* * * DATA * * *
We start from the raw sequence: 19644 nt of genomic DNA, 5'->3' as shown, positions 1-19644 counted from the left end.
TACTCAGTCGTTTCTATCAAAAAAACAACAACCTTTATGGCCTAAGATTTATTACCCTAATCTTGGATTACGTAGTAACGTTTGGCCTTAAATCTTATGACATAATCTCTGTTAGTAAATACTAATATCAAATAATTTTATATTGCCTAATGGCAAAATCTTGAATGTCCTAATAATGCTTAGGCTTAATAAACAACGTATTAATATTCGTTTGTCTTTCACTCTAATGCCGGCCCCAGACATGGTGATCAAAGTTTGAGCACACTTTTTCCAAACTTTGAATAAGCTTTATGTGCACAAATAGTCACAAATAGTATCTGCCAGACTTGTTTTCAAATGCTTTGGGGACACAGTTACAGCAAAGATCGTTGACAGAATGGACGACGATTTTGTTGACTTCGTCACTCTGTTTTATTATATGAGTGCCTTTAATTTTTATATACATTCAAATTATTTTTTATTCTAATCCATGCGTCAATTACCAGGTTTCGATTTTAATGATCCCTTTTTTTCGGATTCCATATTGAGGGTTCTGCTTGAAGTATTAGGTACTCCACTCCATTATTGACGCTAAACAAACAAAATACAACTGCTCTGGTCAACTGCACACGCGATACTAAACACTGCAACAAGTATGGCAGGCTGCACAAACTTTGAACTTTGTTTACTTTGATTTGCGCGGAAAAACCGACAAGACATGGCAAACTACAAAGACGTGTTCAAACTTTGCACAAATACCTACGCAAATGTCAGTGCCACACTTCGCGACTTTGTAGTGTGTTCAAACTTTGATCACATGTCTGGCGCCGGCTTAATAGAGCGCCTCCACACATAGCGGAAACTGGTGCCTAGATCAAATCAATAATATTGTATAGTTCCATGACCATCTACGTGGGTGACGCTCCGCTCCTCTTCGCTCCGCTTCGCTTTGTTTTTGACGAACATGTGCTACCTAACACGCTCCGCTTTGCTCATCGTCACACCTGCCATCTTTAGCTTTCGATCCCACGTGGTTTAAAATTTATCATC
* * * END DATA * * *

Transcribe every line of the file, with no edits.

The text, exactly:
We start from the raw sequence: 19644 nt of genomic DNA, 5'->3' as shown, positions 1-19644 counted from the left end.
TACTCAGTCGTTTCTATCAAAAAAACAACAACCTTTATGGCCTAAGATTTATTACCCTAATCTTGGATTACGTAGTAACGTTTGGCCTTAAATCTTATGACATAATCTCTGTTAGTAAATACTAATATCAAATAATTTTATATTGCCTAATGGCAAAATCTTGAATGTCCTAATAATGCTTAGGCTTAATAAACAACGTATTAATATTCGTTTGTCTTTCACTCTAATGCCGGCCCCAGACATGGTGATCAAAGTTTGAGCACACTTTTTCCAAACTTTGAATAAGCTTTATGTGCACAAATAGTCACAAATAGTATCTGCCAGACTTGTTTTCAAATGCTTTGGGGACACAGTTACAGCAAAGATCGTTGACAGAATGGACGACGATTTTGTTGACTTCGTCACTCTGTTTTATTATATGAGTGCCTTTAATTTTTATATACATTCAAATTATTTTTTATTCTAATCCATGCGTCAATTACCAGGTTTCGATTTTAATGATCCCTTTTTTTCGGATTCCATATTGAGGGTTCTGCTTGAAGTATTAGGTACTCCACTCCATTATTGACGCTAAACAAACAAAATACAACTGCTCTGGTCAACTGCACACGCGATACTAAACACTGCAACAAGTATGGCAGGCTGCACAAACTTTGAACTTTGTTTACTTTGATTTGCGCGGAAAAACCGACAAGACATGGCAAACTACAAAGACGTGTTCAAACTTTGCACAAATACCTACGCAAATGTCAGTGCCACACTTCGCGACTTTGTAGTGTGTTCAAACTTTGATCACATGTCTGGCGCCGGCTTAATAGAGCGCCTCCACACATAGCGGAAACTGGTGCCTAGATCAAATCAATAATATTGTATAGTTCCATGACCATCTACGTGGGTGACGCTCCGCTCCTCTTCGCTCCGCTTCGCTTTGTTTTTGACGAACATGTGCTACCTAACACGCTCCGCTTTGCTCATCGTCACACCTGCCATCTTTAGCTTTCGATCCCACGTGGTTTAAAATTTATCATC